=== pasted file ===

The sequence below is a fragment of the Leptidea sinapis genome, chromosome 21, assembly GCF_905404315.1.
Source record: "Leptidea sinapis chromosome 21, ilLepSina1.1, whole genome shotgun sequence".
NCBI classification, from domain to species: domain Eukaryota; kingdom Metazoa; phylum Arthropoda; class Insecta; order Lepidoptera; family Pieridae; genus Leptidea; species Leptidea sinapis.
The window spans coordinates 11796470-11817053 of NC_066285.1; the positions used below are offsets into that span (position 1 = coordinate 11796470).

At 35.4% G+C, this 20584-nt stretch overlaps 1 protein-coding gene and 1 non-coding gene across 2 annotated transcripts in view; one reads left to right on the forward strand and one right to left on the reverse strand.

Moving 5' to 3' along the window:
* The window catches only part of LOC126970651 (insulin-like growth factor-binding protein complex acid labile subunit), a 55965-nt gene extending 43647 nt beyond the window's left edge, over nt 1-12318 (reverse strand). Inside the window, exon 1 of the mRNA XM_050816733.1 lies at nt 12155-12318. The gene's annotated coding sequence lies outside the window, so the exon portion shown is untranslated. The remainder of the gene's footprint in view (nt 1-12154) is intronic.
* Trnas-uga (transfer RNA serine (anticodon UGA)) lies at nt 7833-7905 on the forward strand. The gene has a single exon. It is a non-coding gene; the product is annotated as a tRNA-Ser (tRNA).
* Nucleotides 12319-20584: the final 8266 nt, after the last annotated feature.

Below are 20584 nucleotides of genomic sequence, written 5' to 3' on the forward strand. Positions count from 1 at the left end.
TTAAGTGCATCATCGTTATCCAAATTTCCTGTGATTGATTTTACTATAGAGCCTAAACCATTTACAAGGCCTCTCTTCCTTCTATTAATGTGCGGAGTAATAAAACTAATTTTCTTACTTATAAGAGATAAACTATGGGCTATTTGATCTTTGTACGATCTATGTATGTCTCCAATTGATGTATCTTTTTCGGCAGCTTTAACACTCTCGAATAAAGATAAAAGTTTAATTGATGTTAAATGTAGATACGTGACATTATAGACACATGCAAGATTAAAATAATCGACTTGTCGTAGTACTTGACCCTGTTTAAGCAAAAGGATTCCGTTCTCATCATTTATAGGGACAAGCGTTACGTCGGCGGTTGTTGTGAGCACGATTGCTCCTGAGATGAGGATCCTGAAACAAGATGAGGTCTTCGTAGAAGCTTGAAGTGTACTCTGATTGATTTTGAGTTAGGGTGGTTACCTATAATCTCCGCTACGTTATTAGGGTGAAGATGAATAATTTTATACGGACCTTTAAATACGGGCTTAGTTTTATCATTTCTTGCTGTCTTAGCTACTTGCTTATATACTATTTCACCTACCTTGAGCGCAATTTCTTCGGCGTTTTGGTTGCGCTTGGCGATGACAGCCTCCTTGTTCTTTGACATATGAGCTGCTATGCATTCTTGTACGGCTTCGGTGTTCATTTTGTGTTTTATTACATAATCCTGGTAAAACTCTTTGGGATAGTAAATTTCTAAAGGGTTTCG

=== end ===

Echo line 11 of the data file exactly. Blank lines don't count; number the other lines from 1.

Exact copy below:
TTAAGTGCATCATCGTTATCCAAATTTCCTGTGATTGATTTTACTATAGAGCCTAAACCATTTACAAGGCCTCTCTTCCTTCTATTAATGTGCGGAGTAATAAAACTAATTTTCTTACTTATAAGAGATAAACTATGGGCTATTTGATCTTTGTACGATCTATGTATGTCTCCAATTGATGTATCTTTTTCGGCAGCTTTAACACTCTCGAATAAAGATAAAAGTTTAATTGATGTTAAATGTAGATACGTGACATTATAGACACATGCAAGATTAAAATAATCGACTTGTCGTAGTACTTGACCCTGTTTAAGCAAAAGGATTCCGTTCTCATCATTTATAGGGACAAGCGTTACGTCGGCGGTTGTTGTGAGCACGATTGCTCCTGAGATGAGGATCCTGAAACAAGATGAGGTCTTCGTAGAAGCTTGAAGTGTACTCTGATTGATTTTGAGTTAGGGTGGTTACCTATAATCTCCGCTACGTTATTAGGGTGAAGATGAATAATTTTATACGGACCTTTAAATACGGGCTTAGTTTTATCATTTCTTGCTGTCTTAGCTACTTGCTTATATACTATTTCACCTACCTTGAGCGCAATTTCTTCGGCGTTTTGGTTGCGCTTGGCGATGACAGCCTCCTTGTTCTTTGACATATGAGCTGCTATGCATTCTTGTACGGCTTCGGTGTTCATTTTGTGTTTTATTACATAATCCTGGTAAAACTCTTTGGGATAGTAAATTTCTAAAGGGTTTCG